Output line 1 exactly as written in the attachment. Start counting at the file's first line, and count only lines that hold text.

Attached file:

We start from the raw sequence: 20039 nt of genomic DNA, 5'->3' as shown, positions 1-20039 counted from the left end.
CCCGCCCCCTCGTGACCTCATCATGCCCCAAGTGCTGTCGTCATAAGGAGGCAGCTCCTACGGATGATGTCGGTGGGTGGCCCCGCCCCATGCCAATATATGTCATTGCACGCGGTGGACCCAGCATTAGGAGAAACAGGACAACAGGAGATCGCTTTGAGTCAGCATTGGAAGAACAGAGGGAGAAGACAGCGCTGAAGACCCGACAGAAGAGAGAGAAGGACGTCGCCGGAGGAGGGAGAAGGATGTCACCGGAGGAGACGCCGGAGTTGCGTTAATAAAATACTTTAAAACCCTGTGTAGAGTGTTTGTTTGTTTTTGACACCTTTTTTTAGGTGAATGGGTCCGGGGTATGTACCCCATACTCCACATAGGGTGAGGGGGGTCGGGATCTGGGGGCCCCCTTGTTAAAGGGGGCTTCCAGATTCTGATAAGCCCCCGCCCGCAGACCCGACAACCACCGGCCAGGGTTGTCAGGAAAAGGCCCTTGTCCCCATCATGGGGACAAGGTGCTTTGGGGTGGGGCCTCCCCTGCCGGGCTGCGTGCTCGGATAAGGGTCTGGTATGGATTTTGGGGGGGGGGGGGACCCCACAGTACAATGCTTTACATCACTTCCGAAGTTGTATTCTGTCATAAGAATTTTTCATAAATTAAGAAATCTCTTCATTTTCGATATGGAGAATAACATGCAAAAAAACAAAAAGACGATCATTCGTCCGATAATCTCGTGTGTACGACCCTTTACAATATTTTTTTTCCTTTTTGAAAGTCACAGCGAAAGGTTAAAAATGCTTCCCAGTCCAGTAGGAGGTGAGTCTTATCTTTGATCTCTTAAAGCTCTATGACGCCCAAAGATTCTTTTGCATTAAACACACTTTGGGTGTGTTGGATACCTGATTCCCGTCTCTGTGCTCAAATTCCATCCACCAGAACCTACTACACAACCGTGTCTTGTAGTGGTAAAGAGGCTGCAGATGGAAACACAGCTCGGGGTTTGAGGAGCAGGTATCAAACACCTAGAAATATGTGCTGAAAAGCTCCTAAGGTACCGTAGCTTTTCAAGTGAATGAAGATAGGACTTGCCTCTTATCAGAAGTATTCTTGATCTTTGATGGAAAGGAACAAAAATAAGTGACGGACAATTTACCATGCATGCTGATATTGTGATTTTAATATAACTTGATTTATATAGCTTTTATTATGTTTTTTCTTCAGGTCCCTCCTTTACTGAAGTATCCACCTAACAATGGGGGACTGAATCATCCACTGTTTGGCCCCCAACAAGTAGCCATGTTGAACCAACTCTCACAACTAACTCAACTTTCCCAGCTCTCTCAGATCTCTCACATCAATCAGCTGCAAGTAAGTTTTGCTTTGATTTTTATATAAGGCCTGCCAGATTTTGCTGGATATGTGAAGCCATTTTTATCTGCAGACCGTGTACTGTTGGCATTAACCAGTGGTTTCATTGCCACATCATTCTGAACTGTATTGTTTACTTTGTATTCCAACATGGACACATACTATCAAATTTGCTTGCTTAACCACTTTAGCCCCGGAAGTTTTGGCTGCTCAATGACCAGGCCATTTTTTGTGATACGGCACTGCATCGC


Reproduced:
We start from the raw sequence: 20039 nt of genomic DNA, 5'->3' as shown, positions 1-20039 counted from the left end.